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The Collected Poems

4.31  ·  Rating Details ·  13,632 Ratings  ·  172 Reviews
"The ultimate book for both the dabbler and serious scholar--. [Hughes] is sumptuous and sharp, playful and sparse, grounded in an earthy music--. This book is a glorious revelation."--Boston Globe

Spanning five decades and comprising 868 poems (nearly 300 of which have never before appeared in book form), this magnificent volume is the definitive sampling of a writer who h
Paperback, 736 pages
Published October 31st 1995 by Vintage (first published November 15th 1994)
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Feb 26, 2010 Charity rated it it was amazing
I am insanely in love with Langston Hughes' poetry. My favorite:

What happens to a dream deferred?

Does it dry up
like a raisin in the sun?
Or fester like a sore--
And then run?
Does it stink like rotten meat?
Or crust and sugar over--
like a syrupy sweet?

Maybe it just sags
like a heavy load.

Or does it explode?
May 08, 2010 Madeline rated it really liked it
Awesome and passionate and stirring and lovely, all in ways a 21st century Midwestern white girl probably isn't fully qualified to appreciate.


That Justice is a blind goddess
Is a thing to which we black are wise:
Her bandage hides two festering sores
That once perhaps were eyes."

"The Negro Speaks of Rivers

I've known rivers:
I've known rivers ancient as the world and older than the
flow of human blood in human rivers
My soul has grown deep like the rivers.

I bathed in the Euphrates when dawns w
Winter Sophia Rose
Jul 17, 2015 Winter Sophia Rose rated it it was amazing
Insightful, Timeless, Heartfelt, Realistic & Compelling! A Powerful & Beautiful Read! I Loved It!
Emma Sea
Dec 30, 2013 Emma Sea rated it really liked it
Shelves: paperback, poetry
To my shame, I'd never heard of Langston Hughes before this year (don't judge me too harshly; I bet you've never heard of Witi Ihimaera). It's kind of bleedin' obvious, but wow, amazing!

I didn't like the actual book too much; the binding was poor and quite a few pages popped out, and I didn't like the font, or some of the section title page layouts. The four stars reflects very much my rating of this particular physical book, not the poetry. Which is a ten. I'd recommend buying a different editi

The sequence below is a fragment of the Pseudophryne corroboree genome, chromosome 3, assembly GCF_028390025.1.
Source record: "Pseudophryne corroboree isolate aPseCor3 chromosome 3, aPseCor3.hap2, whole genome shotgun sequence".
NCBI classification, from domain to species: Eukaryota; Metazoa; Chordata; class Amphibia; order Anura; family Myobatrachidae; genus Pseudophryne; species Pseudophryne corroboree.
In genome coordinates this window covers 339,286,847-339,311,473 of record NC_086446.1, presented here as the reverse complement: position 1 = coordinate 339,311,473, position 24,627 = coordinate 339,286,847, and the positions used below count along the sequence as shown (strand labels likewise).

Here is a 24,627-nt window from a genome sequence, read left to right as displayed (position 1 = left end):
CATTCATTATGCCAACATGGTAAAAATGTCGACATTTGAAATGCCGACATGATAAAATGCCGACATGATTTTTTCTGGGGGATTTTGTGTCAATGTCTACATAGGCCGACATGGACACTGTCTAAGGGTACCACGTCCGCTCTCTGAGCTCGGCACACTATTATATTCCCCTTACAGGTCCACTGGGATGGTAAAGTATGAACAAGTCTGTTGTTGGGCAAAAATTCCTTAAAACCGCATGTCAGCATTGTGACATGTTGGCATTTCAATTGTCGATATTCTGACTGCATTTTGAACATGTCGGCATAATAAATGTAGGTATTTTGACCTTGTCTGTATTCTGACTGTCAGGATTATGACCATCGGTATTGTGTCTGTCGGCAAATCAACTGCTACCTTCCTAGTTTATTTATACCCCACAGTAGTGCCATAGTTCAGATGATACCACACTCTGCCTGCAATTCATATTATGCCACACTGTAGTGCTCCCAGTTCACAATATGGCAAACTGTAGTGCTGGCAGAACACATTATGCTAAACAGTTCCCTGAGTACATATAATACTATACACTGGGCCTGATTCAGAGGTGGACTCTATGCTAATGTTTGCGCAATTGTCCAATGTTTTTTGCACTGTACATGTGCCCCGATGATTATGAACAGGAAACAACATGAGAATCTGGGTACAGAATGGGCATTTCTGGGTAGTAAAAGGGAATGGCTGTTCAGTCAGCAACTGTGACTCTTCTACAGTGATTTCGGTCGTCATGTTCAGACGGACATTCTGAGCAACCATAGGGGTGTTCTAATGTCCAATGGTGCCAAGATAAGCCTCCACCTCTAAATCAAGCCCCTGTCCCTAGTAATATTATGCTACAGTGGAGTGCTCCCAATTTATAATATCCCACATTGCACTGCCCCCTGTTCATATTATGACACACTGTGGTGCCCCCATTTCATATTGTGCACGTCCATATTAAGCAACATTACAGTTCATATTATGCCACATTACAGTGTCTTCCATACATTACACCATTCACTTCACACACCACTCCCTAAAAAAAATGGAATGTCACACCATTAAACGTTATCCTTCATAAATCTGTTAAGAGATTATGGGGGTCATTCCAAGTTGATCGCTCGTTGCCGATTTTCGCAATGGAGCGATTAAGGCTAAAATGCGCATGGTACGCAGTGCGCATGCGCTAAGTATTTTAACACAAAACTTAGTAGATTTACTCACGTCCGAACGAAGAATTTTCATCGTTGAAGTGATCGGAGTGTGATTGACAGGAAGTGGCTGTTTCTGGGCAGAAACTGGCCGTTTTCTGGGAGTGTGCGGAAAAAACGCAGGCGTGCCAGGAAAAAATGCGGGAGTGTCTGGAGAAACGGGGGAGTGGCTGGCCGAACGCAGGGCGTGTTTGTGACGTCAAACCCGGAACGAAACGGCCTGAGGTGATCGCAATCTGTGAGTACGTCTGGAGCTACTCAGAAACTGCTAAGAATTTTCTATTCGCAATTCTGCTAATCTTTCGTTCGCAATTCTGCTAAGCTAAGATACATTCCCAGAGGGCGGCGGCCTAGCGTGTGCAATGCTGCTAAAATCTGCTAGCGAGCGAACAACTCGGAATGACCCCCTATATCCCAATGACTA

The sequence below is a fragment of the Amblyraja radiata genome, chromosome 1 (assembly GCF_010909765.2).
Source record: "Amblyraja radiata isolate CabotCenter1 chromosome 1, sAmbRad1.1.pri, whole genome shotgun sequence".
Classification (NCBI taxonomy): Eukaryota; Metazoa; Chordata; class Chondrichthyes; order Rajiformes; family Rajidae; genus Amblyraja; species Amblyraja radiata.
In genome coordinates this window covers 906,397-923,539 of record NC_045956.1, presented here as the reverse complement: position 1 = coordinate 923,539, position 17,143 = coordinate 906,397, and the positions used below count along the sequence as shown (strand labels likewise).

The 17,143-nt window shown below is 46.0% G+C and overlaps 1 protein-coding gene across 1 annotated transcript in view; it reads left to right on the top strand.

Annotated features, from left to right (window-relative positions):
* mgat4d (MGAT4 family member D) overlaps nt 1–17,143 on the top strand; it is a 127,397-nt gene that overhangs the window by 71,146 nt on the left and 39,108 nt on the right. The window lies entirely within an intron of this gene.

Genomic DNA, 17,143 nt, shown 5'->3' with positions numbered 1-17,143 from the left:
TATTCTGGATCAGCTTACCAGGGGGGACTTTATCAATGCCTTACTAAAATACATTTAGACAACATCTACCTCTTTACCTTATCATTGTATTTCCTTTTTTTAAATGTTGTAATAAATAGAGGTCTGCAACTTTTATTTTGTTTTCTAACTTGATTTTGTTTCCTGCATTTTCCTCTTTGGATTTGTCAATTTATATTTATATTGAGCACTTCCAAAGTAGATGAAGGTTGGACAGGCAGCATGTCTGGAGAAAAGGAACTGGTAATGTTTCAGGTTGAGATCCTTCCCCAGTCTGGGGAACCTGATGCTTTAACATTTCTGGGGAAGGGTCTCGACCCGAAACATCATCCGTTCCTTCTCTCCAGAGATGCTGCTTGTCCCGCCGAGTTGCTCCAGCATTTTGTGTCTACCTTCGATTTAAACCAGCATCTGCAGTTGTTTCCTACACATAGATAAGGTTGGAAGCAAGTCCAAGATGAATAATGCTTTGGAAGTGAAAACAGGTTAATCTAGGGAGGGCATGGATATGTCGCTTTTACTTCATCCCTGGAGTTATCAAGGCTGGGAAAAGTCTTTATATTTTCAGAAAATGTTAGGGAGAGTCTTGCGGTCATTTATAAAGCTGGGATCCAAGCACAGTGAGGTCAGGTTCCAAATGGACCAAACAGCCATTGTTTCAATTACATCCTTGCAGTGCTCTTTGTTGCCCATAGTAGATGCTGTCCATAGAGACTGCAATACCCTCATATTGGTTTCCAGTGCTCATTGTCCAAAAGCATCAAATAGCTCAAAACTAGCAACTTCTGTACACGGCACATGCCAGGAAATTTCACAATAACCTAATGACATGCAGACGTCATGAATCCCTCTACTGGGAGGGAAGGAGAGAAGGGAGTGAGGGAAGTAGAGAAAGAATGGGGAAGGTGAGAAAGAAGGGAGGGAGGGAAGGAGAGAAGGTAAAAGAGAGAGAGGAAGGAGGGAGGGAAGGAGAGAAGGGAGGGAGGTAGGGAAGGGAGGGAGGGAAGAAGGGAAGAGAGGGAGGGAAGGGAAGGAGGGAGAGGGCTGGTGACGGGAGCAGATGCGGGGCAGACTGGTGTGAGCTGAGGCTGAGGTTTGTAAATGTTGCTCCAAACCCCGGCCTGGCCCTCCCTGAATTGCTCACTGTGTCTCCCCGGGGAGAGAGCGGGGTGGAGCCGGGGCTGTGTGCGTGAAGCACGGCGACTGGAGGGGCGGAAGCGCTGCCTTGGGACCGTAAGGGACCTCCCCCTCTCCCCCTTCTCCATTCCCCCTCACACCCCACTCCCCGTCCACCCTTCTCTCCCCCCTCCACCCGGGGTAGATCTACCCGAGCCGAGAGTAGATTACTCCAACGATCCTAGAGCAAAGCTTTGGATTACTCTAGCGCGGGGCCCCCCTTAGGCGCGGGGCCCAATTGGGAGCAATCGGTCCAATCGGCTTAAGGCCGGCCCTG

Ken Moten
It's a comprehensive anthology of Langston Hughes' poems, that's all you need to know.
Oct 19, 2009 Jelinas rated it it was amazing
When I’ve seen someone do something really well, it often inspires me to try it for myself – especially as it pertains to writing. When I read a really good book, it makes me want to write fiction. When I hear a really good performance, it makes me want to write songs.

And after reading The Collected Poems of Langston Hughes, I want to write poetry so badly that all of my thoughts have been forming in blank verse for days.

I first discovered Langston Hughes in high school. I was part of our school
Oct 06, 2009 Shayana rated it liked it
Have you ever read something that made your face frown and made you think-what?! Well the poem Mother to Son by Langston Hughes did that exact thing to me. As I read this poem our face turned upside down. The struggle of the poem is the best. It was that the mother's life was really rough, she didn't want her son to go through what she went through.The Imagery, Man ! the imagery used in the poem is the common imagery that is used in everyday life. However, not thought about in that same way. Thi ...more
Jan 22, 2008 Megan rated it it was amazing  ·  review of another edition
Shelves: poetry